By the time the cadets graduated from West Point and joined the regular officer corps, the practice of fighting for one’s honor had become second nature; it was no less than was expected by their peers. The Army officially frowned upon dueling among its officers. In fact, Article 25 of the Articles of War prohibited the practice, stating that any officer who engaged in dueling would be cashiered. Article 28 went a step further, and expressly forbade calling a fellow officer a coward for turning down a challenge:
Any officer or soldier who shall upbraid another for refusing a challenge, shall himself be punished as a challenger; and all officers and soldiers are hereby discharged from any disgrace, or opinion of disadvantage which might arise, from their having refused to accept of challenges, as they will only have acted in obedience to the laws, and done their duty as good soldiers, who subject themselves to discipline.
Nonetheless, dueling in the service persisted, practiced by officers who cited a higher moral imperative in the face of a disagreeable—or “dishonorable”—law.
On the field, there was a common saying among the troops that “the post of danger is the post of honor.” No post was more perilous than that of standard bearer, and yet, on either side, there was never a lack of volunteers to carry the flag into battle. In fact, a number of Union soldiers—including the 16-year-old future father of General Douglas MacArthur—were awarded the newly established Medal of Honor for bearing the standard under fire, as well as for capturing the enemy’s flag. One New York colonel recorded the death of his regimental color-bearer at Gettysburg: “Sergeant Michael Cuddy…displayed the most heroic bravery. When he fell, mortally wounded, he rose by convulsive efforts and triumphantly waved in the face of the rebels, not 10 yards distant, that flag he loved so dearly of which he was so proud and for which his valuable life, without a murmur, was freely given up.”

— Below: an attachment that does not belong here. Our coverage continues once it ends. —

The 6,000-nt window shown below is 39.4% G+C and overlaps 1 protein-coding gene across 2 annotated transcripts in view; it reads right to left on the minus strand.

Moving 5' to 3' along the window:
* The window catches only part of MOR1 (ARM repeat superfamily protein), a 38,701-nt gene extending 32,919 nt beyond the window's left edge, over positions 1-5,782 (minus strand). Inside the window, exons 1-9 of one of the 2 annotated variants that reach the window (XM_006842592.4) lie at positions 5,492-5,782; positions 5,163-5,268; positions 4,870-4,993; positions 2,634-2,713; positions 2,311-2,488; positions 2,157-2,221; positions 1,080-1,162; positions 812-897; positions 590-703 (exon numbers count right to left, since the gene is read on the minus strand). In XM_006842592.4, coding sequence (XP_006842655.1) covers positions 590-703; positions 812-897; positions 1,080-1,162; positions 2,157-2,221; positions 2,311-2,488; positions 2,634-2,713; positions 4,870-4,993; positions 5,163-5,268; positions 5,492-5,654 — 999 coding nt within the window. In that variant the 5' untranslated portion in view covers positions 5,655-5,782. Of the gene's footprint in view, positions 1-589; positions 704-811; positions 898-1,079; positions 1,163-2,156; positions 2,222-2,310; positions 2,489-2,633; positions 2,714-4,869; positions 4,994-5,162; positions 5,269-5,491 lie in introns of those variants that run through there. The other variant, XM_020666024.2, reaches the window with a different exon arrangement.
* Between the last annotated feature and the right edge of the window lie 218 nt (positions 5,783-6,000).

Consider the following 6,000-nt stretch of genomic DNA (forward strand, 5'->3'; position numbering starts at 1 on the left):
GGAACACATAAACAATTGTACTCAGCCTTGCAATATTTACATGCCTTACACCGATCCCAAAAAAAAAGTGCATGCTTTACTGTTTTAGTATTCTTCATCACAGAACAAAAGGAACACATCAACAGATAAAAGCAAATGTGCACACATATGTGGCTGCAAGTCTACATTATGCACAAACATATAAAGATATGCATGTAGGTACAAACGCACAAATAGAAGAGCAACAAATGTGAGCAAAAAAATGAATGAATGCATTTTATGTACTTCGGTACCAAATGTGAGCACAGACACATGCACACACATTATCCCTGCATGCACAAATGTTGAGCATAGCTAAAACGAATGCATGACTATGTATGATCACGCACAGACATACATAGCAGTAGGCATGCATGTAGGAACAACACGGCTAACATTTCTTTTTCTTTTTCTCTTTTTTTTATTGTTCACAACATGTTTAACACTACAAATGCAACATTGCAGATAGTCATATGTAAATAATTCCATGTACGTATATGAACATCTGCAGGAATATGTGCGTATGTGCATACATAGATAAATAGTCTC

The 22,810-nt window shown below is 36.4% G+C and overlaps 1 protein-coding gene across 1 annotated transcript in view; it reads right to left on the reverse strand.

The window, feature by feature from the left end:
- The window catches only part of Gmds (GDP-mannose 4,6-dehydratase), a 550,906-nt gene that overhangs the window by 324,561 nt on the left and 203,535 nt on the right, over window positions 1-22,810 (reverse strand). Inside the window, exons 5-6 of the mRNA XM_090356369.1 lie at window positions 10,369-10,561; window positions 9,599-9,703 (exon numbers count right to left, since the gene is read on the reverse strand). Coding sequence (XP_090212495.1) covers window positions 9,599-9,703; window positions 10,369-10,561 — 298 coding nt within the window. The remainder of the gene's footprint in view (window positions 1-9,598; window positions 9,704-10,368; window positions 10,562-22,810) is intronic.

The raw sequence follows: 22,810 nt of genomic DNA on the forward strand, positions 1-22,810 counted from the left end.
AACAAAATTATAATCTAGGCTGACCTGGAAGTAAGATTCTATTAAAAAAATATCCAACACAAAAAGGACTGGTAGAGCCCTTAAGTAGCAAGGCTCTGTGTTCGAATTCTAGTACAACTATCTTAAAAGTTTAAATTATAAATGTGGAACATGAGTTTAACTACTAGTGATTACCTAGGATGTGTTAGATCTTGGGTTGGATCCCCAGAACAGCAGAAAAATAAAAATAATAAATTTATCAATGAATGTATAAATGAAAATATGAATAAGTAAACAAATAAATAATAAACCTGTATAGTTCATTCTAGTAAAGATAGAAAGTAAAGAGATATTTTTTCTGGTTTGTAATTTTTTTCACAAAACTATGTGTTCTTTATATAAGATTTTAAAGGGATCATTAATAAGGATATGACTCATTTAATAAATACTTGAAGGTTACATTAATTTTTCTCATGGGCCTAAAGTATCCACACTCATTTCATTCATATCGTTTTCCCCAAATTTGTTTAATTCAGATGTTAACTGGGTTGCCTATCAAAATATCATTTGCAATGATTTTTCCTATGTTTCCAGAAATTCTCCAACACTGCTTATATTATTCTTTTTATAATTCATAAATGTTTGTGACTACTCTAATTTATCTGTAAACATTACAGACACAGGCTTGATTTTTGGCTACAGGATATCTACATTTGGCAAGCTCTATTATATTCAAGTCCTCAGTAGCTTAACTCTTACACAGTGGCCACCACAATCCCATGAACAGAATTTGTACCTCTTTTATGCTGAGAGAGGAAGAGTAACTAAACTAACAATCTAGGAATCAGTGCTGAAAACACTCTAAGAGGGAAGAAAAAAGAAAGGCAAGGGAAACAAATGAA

The troops had a favorite anecdote about a soldier in an outfit that was about to engage the enemy. As the regiment formed to charge, and the enemy guns opened up, a rabbit suddenly broke from cover and ran to the rear. A soldier, on seeing the rabbit’s dash for safety, shouted, “Go it, cottontail! I’d go it, too, if it weren’t for my reputation!” Both Yankees and Rebels claimed the story as true, and went so far as to name the soldier involved. It matters not at all who said it, or if the story is, in fact, apocryphal; the message is universal. With the path to safety open before him, the soldier elects to risk death for the sake of his “reputation”—his honor. To run would be to incur the condemnation of his comrades.
To many, the shame of losing was equal to the ignominy of cowardice. When Union General Philip Sheridan trapped Jeb Stuart’s cavalry at Yellow Tavern in May 1864, Stuart—mortally wounded and seeing his men breaking before the Union onslaught—shouted as he was driven from the field, “Go back! Do your duty as I have done mine! I would rather die than be whipped!” It was a sentiment shared by the men of both armies.